Talking About Bed Pillows

Contributed By AJ Smith
Let’s have a little pillow talk. When was the last time you paid a little attention to your pillow? You probably haven’t even thought about it beyond washing the pillow case. But just like you change your toothbrush occasionally, so should your change your pillow. Try these suggestions:

  • Do you know the average head weighs between ten and twelve pounds? Make sure your pillow is well made with quality materials so your head will be properly supported during eight hours of sleep.
  • The natural curve of your neck must be supported and allow the spine to remain in alignment. A good pillow can help relieve an array of ailments, like stiff necks, aching shoulders and even snoring. Make sure your pillow is up to the job.
  • Your pillow needs to be high enough to support the space between your head, shoulder and the bed when you are sleeping on your side. When side sleeping, use a pillow between the knees to align the hips and reduce pressure points.
  • Dust mites thrive in warm environments. Make sure your air out your bed and pillow each day. You might even want to try an anti-microbial pillow case.
  • For rest, relaxation and comfort, don’t use a pillow that’s too thin or stack too many pillows together. Find a pillow that supports you without going flat or losing its shape.

Preventing Back Problems Through Proper Posture

Preventing Back Problems

Over 95% of adults exhibit poor posture practices through forward head carrying and rounded shoulders. Sooner or later, most are likely to develop physical problems as a result. Postural misalignment is a soft-tissue/ muscle problem, not a bone problem, as is commonly thought. Muscles dictate where bones go and also have the ability to hold the bones in place. So when the spine is out of alignment, muscles must work harder to keep the body functioning, which can in turn, cause overuse, strain, stiffness and pain. Whether back pain problems are a direct result of poor posture or not, (often times they are) back pain sufferers can almost always benefit from polishing up their postural habits. Proper posture is also a terrific way to prevent back problems from occurring in the first place.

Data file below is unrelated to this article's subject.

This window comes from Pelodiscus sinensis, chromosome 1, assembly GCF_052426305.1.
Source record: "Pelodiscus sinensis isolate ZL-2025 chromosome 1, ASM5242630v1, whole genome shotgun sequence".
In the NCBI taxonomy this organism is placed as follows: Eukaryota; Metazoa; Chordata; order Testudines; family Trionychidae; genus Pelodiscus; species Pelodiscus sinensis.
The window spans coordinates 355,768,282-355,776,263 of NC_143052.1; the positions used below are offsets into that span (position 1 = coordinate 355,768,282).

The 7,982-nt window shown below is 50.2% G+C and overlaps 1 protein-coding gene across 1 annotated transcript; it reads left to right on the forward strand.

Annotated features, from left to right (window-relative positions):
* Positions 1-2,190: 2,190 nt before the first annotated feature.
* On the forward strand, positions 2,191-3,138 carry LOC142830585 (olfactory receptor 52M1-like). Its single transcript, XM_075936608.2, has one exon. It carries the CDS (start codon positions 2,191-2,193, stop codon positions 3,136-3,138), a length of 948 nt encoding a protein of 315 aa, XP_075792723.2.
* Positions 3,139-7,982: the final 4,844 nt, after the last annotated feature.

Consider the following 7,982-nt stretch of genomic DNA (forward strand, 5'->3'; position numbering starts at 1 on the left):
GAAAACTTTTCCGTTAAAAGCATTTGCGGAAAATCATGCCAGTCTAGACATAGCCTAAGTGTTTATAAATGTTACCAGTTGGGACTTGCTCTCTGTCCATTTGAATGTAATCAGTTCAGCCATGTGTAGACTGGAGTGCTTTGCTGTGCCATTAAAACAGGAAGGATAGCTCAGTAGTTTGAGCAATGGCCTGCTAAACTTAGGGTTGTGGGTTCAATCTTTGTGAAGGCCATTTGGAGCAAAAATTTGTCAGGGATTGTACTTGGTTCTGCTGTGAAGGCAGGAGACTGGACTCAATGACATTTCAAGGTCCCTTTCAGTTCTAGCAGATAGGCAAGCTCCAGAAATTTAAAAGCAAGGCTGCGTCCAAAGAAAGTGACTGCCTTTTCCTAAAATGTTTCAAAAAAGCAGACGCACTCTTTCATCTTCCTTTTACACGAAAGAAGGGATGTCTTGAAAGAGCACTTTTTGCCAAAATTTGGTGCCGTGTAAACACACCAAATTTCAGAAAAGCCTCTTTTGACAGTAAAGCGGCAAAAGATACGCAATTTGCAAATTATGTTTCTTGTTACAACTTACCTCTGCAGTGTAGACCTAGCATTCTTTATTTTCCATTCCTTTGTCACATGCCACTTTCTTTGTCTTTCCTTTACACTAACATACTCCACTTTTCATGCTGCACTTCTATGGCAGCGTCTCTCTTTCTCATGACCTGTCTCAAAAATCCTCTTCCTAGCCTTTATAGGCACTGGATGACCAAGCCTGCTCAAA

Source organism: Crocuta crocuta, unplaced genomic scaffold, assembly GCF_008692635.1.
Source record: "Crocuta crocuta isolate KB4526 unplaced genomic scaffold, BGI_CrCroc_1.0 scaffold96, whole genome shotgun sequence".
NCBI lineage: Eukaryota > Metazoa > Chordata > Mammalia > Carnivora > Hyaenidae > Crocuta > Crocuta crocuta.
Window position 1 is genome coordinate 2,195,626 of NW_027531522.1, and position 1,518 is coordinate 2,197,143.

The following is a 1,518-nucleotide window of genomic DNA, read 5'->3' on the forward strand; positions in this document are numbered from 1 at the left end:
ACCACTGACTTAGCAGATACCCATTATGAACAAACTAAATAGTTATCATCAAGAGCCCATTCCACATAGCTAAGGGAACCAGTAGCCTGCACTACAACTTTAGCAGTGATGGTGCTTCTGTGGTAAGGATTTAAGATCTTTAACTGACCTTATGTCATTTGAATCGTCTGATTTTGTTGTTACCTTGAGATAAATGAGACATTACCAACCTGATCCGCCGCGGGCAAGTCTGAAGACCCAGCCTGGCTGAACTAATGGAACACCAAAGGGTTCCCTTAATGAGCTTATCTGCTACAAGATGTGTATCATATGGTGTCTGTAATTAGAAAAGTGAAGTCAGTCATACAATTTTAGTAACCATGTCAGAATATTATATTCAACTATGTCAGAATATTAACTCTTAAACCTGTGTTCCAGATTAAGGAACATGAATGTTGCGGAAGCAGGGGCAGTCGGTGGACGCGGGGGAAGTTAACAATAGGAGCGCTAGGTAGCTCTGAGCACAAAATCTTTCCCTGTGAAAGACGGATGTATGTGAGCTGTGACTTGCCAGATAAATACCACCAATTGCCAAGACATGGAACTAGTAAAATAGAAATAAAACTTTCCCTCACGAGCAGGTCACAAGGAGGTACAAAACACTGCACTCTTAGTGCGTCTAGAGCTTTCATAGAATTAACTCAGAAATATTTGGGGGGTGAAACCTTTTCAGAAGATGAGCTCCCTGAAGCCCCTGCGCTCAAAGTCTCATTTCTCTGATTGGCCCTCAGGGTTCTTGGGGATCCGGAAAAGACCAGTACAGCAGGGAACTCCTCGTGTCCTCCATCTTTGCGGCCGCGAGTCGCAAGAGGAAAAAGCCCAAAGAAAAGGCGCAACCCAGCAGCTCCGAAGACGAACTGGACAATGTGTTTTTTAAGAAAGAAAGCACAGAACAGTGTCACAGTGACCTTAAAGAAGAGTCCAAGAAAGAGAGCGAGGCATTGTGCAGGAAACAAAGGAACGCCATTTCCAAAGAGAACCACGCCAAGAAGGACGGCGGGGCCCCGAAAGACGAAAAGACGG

During proper posture, the neck should support the head, keeping it aligned with the rest of the spine in balanced posture. Shoulder blades should be level, as should the hips and buttocks. The pelvis should be tilted forward slightly. During proper standing posture, a line dropped from the ear will pass through the shoulder joint, the middle of the hip, just behind the knee and in front of the ankle.

The neck has a slight natural curve, and the lower back, or lumbar area has two curves as well. Proper posture preserves all three curves in their natural state. In fact, when the spine is supported in this fashion, it is self-sufficient, and requires very little help from the surrounding back muscles. That said, it is easy to understand how poor posture can cause muscle strain, soreness and backaches.

Correct posture is important regardless of your body’s position – standing, sitting or lying down. When sitting down, be certain that the three naturally occurring spinal curves are maintained. When lying down, the spine must be kept in proper alignment. It is important to avoid propping the head with an arm or extra pillows. Propping will almost certainly throw your body out of alignment.

Simple Tips For Relieving Stress